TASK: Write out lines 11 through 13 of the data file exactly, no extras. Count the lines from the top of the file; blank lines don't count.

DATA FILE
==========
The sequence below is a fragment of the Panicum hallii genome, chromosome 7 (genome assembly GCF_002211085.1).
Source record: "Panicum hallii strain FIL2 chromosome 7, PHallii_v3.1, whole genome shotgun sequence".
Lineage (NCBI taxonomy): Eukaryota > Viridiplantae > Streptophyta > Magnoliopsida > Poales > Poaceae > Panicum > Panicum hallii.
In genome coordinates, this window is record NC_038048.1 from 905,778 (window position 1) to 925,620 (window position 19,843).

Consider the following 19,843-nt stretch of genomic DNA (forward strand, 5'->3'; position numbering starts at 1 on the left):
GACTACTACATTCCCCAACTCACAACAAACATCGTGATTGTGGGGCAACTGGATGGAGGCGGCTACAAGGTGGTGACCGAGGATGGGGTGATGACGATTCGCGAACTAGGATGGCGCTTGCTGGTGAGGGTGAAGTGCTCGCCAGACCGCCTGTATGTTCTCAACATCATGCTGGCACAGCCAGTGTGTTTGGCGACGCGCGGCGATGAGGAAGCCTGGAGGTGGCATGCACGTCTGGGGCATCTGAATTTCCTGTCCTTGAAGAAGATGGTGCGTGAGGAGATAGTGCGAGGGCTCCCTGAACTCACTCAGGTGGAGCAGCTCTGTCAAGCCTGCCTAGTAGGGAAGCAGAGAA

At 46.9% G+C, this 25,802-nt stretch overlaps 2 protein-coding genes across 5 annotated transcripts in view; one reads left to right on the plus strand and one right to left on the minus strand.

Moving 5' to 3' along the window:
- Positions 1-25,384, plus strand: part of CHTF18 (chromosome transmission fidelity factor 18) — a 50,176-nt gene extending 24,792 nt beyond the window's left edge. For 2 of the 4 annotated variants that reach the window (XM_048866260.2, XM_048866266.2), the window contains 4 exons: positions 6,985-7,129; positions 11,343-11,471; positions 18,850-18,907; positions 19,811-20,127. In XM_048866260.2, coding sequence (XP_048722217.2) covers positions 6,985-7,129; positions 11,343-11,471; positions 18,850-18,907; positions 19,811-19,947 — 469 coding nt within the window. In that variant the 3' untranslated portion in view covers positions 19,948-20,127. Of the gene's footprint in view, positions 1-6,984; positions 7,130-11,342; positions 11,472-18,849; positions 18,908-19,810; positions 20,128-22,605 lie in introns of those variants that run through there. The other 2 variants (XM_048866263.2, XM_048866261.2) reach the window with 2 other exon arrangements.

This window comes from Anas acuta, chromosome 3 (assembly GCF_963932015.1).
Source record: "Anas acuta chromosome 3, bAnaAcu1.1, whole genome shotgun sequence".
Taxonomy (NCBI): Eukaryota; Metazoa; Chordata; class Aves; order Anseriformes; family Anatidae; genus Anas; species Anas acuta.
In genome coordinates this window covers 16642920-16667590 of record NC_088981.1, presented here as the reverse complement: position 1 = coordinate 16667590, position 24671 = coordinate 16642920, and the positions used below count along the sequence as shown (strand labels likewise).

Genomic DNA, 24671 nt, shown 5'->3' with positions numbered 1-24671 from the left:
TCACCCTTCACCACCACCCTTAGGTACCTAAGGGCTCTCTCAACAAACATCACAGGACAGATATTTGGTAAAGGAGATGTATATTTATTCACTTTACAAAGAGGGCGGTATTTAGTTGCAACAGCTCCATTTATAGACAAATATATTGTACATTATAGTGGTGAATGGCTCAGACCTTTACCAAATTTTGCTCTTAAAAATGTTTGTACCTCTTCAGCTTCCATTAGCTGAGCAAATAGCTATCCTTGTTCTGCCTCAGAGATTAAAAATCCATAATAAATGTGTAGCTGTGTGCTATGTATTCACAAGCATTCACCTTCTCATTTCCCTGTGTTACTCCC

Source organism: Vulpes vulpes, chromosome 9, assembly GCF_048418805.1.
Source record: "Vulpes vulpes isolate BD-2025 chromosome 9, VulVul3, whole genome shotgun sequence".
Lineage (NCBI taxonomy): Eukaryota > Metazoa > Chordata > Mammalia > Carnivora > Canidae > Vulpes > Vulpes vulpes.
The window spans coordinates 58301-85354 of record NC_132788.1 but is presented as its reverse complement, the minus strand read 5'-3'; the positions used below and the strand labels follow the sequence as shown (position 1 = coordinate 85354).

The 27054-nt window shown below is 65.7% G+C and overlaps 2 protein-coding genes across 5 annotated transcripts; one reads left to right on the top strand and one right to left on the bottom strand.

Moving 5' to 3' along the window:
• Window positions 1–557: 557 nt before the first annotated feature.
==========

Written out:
Source record: "Anas acuta chromosome 3, bAnaAcu1.1, whole genome shotgun sequence".
Taxonomy (NCBI): Eukaryota; Metazoa; Chordata; class Aves; order Anseriformes; family Anatidae; genus Anas; species Anas acuta.
In genome coordinates this window covers 16642920-16667590 of record NC_088981.1, presented here as the reverse complement: position 1 = coordinate 16667590, position 24671 = coordinate 16642920, and the positions used below count along the sequence as shown (strand labels likewise).